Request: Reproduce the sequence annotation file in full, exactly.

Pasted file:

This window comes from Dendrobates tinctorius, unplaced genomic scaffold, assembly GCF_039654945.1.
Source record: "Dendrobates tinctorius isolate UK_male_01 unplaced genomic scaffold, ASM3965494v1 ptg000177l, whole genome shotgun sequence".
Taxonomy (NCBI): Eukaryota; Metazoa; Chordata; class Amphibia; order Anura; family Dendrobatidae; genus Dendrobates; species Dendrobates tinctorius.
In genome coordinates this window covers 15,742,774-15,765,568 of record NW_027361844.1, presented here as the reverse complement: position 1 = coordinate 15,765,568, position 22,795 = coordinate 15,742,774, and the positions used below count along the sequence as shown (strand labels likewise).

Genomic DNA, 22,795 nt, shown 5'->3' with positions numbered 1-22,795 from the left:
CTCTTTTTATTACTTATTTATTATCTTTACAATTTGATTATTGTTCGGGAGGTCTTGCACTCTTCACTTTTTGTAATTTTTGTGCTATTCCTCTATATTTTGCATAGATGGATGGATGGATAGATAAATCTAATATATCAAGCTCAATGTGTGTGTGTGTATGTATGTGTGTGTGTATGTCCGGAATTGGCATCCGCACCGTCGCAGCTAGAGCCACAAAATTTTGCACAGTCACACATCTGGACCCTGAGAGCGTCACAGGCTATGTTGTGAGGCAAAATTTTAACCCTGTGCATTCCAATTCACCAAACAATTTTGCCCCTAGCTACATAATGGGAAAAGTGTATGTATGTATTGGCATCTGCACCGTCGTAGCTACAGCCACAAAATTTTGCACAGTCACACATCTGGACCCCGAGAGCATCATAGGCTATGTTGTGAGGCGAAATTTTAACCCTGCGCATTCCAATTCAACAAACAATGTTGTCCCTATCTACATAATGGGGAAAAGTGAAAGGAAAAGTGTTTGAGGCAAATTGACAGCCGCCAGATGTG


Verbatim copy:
This window comes from Dendrobates tinctorius, unplaced genomic scaffold, assembly GCF_039654945.1.
Source record: "Dendrobates tinctorius isolate UK_male_01 unplaced genomic scaffold, ASM3965494v1 ptg000177l, whole genome shotgun sequence".
Taxonomy (NCBI): Eukaryota; Metazoa; Chordata; class Amphibia; order Anura; family Dendrobatidae; genus Dendrobates; species Dendrobates tinctorius.
In genome coordinates this window covers 15,742,774-15,765,568 of record NW_027361844.1, presented here as the reverse complement: position 1 = coordinate 15,765,568, position 22,795 = coordinate 15,742,774, and the positions used below count along the sequence as shown (strand labels likewise).

Genomic DNA, 22,795 nt, shown 5'->3' with positions numbered 1-22,795 from the left:
CTCTTTTTATTACTTATTTATTATCTTTACAATTTGATTATTGTTCGGGAGGTCTTGCACTCTTCACTTTTTGTAATTTTTGTGCTATTCCTCTATATTTTGCATAGATGGATGGATGGATAGATAAATCTAATATATCAAGCTCAATGTGTGTGTGTGTATGTATGTGTGTGTGTATGTCCGGAATTGGCATCCGCACCGTCGCAGCTAGAGCCACAAAATTTTGCACAGTCACACATCTGGACCCTGAGAGCGTCACAGGCTATGTTGTGAGGCAAAATTTTAACCCTGTGCATTCCAATTCACCAAACAATTTTGCCCCTAGCTACATAATGGGAAAAGTGTATGTATGTATTGGCATCTGCACCGTCGTAGCTACAGCCACAAAATTTTGCACAGTCACACATCTGGACCCCGAGAGCATCATAGGCTATGTTGTGAGGCGAAATTTTAACCCTGCGCATTCCAATTCAACAAACAATGTTGTCCCTATCTACATAATGGGGAAAAGTGAAAGGAAAAGTGTTTGAGGCAAATTGACAGCCGCCAGATGTG